I recently sat down with Carla Camacho, partner at Lehman Maupin, to discuss her path through the art market, as well as some hot topics like art flipping and art fairs.
Carla Camacho is a Partner at Lehmann Maupin Gallery, where she has worked for nine years of her now almost twenty-year gallery career. Prior to making Partner, Camacho acted as director of sales at the gallery for seven years. Since her arrival, she has helped guide the team through the gallery’s expansion to the Lower East Side in 2007 and in Hong Kong in 2013. She began her career at the landmark Leo Castelli Graphics, a gallery devoted to prints and photographs, before moving on to work for New York-based dealers, Cheim & Read. A required visual arts class during her undergraduate degree at Marymount Manhattan College sparked her initial interest in contemporary art. Carla Camacho graduated from the Pratt Institute in Brooklyn, New York, with a Masters degree in art history and a focus in conservation.
>> AF: This is Angela Fraleigh for The Art World Demystified. Today we're talking with Carla Camacho about her role as partner and director of sales at Lehmann Maupin Gallery. Thank you for being with us today.
>> CC: Thank you, Angie. It's my pleasure.
>> AF: I guess what I'd like to do is begin with your beginnings. So what was it that first interested you in working in the arts? How did you first become interested in this field?
>> CC: For me it started in undergraduate school. I went to school here in the city, Marymount Manhattan College. And I had really no previous exposure to contemporary art. But as part of a requirement, I took a visual arts class, and we went around to the galleries. And I was just really blown away by what I saw, in particular installation art I remember. And one of the ‑‑ the artists that I really remembered that struck me was xxx Ahmet Mesajay who had a show at the xxx Caposium Gallery, and I just thought that this was a world that I wanted to be a part of. So I started interning. And I interned at Leo Costelli Graphics, and at White Columns. And from there I started working in galleries. I worked at Cheim and Read, Paul Morris Gallery, and ultimately was here at Lehmann Maupin Gallery.
>> AF: Wow, great. And so how many years between that time ‑‑ or like working in all those galleries, if you don't mind me asking?
>> CC: Well, I started as an intern in 1996. So you do the math.
>> AF: Great.
>> CC: Aging myself here.
>> AF: And so where did you say you went to undergrad?
>> CC: Marymount Manhattan College.
>> AF: Okay. And was your art major in art? art history?
>> CC: So I switched. It was International Relations to begin with, and then I switched to Art History. And then I took a year‑and‑a‑half off before I went to grad school at Pratt and got a Master of Science in Art History there.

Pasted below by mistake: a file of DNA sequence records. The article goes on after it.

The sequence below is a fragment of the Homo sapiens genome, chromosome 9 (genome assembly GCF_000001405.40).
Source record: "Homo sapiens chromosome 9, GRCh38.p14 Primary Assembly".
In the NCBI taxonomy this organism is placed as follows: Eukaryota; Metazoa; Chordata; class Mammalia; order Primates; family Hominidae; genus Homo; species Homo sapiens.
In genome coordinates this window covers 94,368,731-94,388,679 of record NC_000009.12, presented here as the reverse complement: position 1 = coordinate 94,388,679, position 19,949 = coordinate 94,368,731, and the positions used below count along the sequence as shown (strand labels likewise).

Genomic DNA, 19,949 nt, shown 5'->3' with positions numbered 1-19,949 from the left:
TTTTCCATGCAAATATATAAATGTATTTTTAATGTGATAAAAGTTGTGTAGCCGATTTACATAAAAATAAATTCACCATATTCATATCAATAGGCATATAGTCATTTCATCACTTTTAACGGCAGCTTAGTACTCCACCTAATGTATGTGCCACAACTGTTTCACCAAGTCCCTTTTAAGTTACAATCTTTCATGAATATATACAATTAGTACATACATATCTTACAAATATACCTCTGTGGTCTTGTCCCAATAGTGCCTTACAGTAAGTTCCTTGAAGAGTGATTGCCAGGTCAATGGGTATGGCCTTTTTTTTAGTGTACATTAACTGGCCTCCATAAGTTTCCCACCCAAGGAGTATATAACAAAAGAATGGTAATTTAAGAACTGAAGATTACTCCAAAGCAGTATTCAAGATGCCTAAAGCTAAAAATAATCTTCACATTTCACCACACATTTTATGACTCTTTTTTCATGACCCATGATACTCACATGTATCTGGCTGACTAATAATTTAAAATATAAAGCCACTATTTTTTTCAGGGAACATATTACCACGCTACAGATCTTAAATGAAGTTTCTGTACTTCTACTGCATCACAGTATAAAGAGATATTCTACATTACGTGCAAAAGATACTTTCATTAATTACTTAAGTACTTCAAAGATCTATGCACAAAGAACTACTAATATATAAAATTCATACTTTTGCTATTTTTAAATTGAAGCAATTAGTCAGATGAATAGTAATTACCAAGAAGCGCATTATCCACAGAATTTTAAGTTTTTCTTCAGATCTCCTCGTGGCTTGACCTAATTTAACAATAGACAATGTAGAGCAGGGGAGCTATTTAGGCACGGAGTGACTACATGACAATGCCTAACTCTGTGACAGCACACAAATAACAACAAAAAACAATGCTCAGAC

>> AF: Okay. And what was your focus in art history?
>> CC: Well, at that point I really focused on the contemporary art, and I wrote my thesis on Ed Ruscha.
>> AF: Oh, interesting. So what was it about his work that drew you?
>> CC: I was really interested in his artist books.
>> AF: Okay.
>> CC: And, you know, for me the thing that I've always found most interesting in art are, you know, work that is beyond the canvas and beyond, you know, a sculpture that goes on the table, because that's what I grew up thinking what art was. So I was, really early on, fascinated by work that just went beyond those borders.
>> AF: Um‑hmm. Have you spent any time in LA?
>> CC: I have. I have ‑‑ I love Los Angeles. And if I wasn't tied to New York, I would love to live there.
>> AF: Yeah. Where did you grow up?
>> CC: I grew up on Long Island. So I've always been a New Yorker.
>> AF: Um‑hmm. And, let's see, so you began working at Lehmann Maupin when?
>> CC: In 2006.
>> AF: What was your role when you first started working here?
>> CC: So my role was a sales associate. And at that time the gallery was a much smaller operation. We had one location on West 26th Street. And the team was definitely growing. The gallery was growing. So I came in as a sales associate. And from there the sales teams ‑‑ the sales team started to grow. After a couple of years I became a director, and then a partner in 2013. Now the sales team is eleven people.
>> AF: Oh, my goodness. So I guess I am wondering if you can kind of break down all that you do in your multiple roles now, as both director of sales and a partner in the gallery.
In terms of sales, what's a normal day look like for you? I guess we can start there.
>> CC: It's hard to say that any day is normal. There are a lot of plans that I make in the beginning of the day in terms of people that I'm going to call, collectors, or artists. And then a lot just kind of happens, especially because we are a public space, and people come in throughout the day. So, you know, I might have a meeting with a collector that was planned, or somebody might just show up and, you know. So there are always things that are planned, like a viewing that you have a week or two in advance knowing that somebody is going to come in to look at a particular work, or somebody who will just drop in and ask to see something. So there's a lot of, you know, thinking on your toes and improvising.